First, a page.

“I have to say, a common thread in my life, since the beginning of my childhood and life is the struggle to belong. And when I moved to the United States, I struggled to belong to a new culture. And as I grew up here and grew into my identity, I struggled to belong as a gay Vietnamese American. Yet, at each of the junctures, I found and tried to develop a sense of belonging and foster that strong sense of self.”
This episode is part of a Breathing Wind miniseries titled Meaning Making, Mortality and Medicine, hosted by Ken Breniman, Licensed Clinical Social Worker, certified yoga therapist, plant medicine integration specialist and a thanatologist. Ken’s miniseries explores finding ways to bring meaning in our grief journeys, making sense of being mortal and and making the most out of life, and healing medicines, which he defines as “what we create for healing in our grief journey.”
What is resilience and how does it inform a healer’s work? In this episode, Tim Nguyen and mini-series host Ken Breniman from Season One (ep 08) talk about Tim’s relationship with his father, his father’s diagnosis, ancestral trauma, empathy in understanding trauma and how Tim has cultivated a sense of belonging.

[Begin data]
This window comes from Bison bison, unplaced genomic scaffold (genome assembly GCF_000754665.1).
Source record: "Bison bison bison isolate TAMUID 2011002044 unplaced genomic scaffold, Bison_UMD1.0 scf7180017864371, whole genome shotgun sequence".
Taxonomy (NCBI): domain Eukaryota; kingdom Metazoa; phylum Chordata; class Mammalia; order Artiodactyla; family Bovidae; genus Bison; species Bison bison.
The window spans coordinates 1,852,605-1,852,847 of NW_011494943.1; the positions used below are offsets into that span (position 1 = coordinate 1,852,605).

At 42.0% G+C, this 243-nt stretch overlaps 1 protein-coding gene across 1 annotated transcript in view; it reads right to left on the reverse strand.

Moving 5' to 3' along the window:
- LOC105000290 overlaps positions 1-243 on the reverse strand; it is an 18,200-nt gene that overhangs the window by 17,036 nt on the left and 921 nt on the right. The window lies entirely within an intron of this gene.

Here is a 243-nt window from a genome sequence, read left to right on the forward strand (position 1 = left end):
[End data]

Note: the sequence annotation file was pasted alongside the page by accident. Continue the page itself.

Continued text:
Tim is a Medical Director at HealthRIGHT 360 in San Francisco, a nonprofit organization dedicated to improving the health of our community’s vulnerable populations. He is certified as a specialist in both HIV care, as well as addictions medicine, and also teaches master level courses at various Bay Area universities. Tim's approach to medical directorship is to be of service to his staff and his patients. Consistent with this leadership style, Tim keeps his feet on the ground, and his heart in the exam room whenever he has the honor of providing compassionate medical care to his patients.
Tim and Ken talk about:
Tim and his father’s relationship after moving to the U.S. from Vietnam
Tim’s father’s diagnosis and death
Ancestral trauma and how Tim and his sister have coped
The role of psychedelics in Tim’s understanding of how his father felt at death and informing his work with trauma